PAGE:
Preserving a green space network for a regional Auckland
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Citation:Wang, X.X. (2015). Preserving a green space network for a regional Auckland. An unpublished thesis submitted in partial fulfilment of the requirements for the degree of Master in Landscape Architecture at Unitec Institute of Technology.
Permanent link to Research Bank record:https://hdl.handle.net/10652/3274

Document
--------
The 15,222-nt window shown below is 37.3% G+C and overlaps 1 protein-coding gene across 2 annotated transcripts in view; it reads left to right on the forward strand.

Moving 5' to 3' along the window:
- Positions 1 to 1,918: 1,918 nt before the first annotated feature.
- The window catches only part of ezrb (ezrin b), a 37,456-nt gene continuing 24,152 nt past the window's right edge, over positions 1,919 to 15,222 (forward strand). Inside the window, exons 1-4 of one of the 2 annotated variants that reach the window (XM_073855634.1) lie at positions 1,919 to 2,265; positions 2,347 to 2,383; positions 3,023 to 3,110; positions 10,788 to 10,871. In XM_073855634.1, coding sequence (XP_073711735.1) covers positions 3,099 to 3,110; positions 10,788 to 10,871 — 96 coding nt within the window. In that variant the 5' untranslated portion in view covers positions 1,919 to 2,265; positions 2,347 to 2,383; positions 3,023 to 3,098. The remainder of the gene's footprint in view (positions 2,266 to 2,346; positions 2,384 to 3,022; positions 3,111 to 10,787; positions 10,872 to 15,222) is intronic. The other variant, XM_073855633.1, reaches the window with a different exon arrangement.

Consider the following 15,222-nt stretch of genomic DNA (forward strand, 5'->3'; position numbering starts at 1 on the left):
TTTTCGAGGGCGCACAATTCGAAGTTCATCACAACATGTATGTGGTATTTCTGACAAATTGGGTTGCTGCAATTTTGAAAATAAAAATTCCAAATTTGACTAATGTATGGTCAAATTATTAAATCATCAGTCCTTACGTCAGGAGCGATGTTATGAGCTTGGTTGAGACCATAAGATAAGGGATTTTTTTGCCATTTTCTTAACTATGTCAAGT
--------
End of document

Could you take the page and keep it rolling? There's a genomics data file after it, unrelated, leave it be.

Large cities often become regional cities. This has become a global trend emerging in early 20th century. As the urbanised area grows, the connection with nature tends to weaken – therefore green space networks can play an important role in shaping regional urban form. New Zealand’s largest urban region, Auckland, is facing the challenges of increasing population and ongoing urban growth. This research project aims to preserve Auckland’s green network to retain Auckland’s unique lifestyle and ensure that the future growth is environmentally sustainable. By identifying the distinguishing characteristics of Auckland’s lifestyle and urban patterns, this research project takes the view that Auckland regional development should focus on the strong interrelationship between city and nature. Based on knowledge of other cities’ experiences, this research work not only includes design theories and techniques, but also incorporates the implementation policies necessary to achieve the goal of preserving Auckland’s green network. Research methods include defining appropriate environmental criteria and social criteria. Regional Auckland, the Warkworth-Silverdale (W/S) greenbelt and the Puhoi village were used as case studies to test this approach. Firstly, a set of environmental criteria was established in order to analyse green space features and identify potential green belts in regional Auckland. By combining all the important environmental conditions, six possible green belts were identified as buffers between urban developments. Secondly, the W/S greenbelt was used to show how the environmental criteria could be used at the local scale. After identifying the green network around the W/S greenbelt, social criteria (which were derived from an independent Remuera study) were used to shape Puhoi’s future urban structure inside the W/S greenbelt. Finally, a master plan was carried out to show how both sets of criteria, environmental and social, could be integrated to maintain a high quality lifestyle with great access to nature. The research findings suggest that a green network can, in addition to offering the growing population a new regional park system, also provides more urban land for the growing Auckland and ensures a high quality lifestyle for its future citizens.